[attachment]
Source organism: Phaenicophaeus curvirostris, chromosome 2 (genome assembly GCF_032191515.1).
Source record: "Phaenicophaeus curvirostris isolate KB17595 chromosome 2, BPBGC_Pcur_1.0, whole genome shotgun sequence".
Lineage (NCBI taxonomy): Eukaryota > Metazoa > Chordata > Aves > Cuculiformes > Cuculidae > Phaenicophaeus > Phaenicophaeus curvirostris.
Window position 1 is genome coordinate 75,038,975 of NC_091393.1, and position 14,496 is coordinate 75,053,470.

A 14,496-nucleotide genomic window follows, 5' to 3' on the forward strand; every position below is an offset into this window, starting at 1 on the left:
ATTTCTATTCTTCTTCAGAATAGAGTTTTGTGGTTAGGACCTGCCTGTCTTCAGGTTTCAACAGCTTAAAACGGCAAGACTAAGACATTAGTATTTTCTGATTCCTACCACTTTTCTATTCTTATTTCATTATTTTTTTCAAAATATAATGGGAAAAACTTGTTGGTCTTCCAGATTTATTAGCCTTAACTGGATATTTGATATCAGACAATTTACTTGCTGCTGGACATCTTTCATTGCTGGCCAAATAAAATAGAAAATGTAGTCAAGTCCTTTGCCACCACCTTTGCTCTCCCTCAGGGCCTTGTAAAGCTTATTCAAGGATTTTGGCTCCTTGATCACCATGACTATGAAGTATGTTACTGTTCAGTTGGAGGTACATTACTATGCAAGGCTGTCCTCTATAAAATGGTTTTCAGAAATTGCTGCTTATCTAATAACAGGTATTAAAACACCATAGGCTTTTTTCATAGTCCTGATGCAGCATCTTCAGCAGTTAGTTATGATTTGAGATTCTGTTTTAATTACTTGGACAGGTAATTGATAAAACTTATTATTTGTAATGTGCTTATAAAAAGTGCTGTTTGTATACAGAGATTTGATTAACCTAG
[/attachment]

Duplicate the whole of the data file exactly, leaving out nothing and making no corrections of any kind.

Source organism: Phaenicophaeus curvirostris, chromosome 2 (genome assembly GCF_032191515.1).
Source record: "Phaenicophaeus curvirostris isolate KB17595 chromosome 2, BPBGC_Pcur_1.0, whole genome shotgun sequence".
Lineage (NCBI taxonomy): Eukaryota > Metazoa > Chordata > Aves > Cuculiformes > Cuculidae > Phaenicophaeus > Phaenicophaeus curvirostris.
Window position 1 is genome coordinate 75,038,975 of NC_091393.1, and position 14,496 is coordinate 75,053,470.

A 14,496-nucleotide genomic window follows, 5' to 3' on the forward strand; every position below is an offset into this window, starting at 1 on the left:
ATTTCTATTCTTCTTCAGAATAGAGTTTTGTGGTTAGGACCTGCCTGTCTTCAGGTTTCAACAGCTTAAAACGGCAAGACTAAGACATTAGTATTTTCTGATTCCTACCACTTTTCTATTCTTATTTCATTATTTTTTTCAAAATATAATGGGAAAAACTTGTTGGTCTTCCAGATTTATTAGCCTTAACTGGATATTTGATATCAGACAATTTACTTGCTGCTGGACATCTTTCATTGCTGGCCAAATAAAATAGAAAATGTAGTCAAGTCCTTTGCCACCACCTTTGCTCTCCCTCAGGGCCTTGTAAAGCTTATTCAAGGATTTTGGCTCCTTGATCACCATGACTATGAAGTATGTTACTGTTCAGTTGGAGGTACATTACTATGCAAGGCTGTCCTCTATAAAATGGTTTTCAGAAATTGCTGCTTATCTAATAACAGGTATTAAAACACCATAGGCTTTTTTCATAGTCCTGATGCAGCATCTTCAGCAGTTAGTTATGATTTGAGATTCTGTTTTAATTACTTGGACAGGTAATTGATAAAACTTATTATTTGTAATGTGCTTATAAAAAGTGCTGTTTGTATACAGAGATTTGATTAACCTAG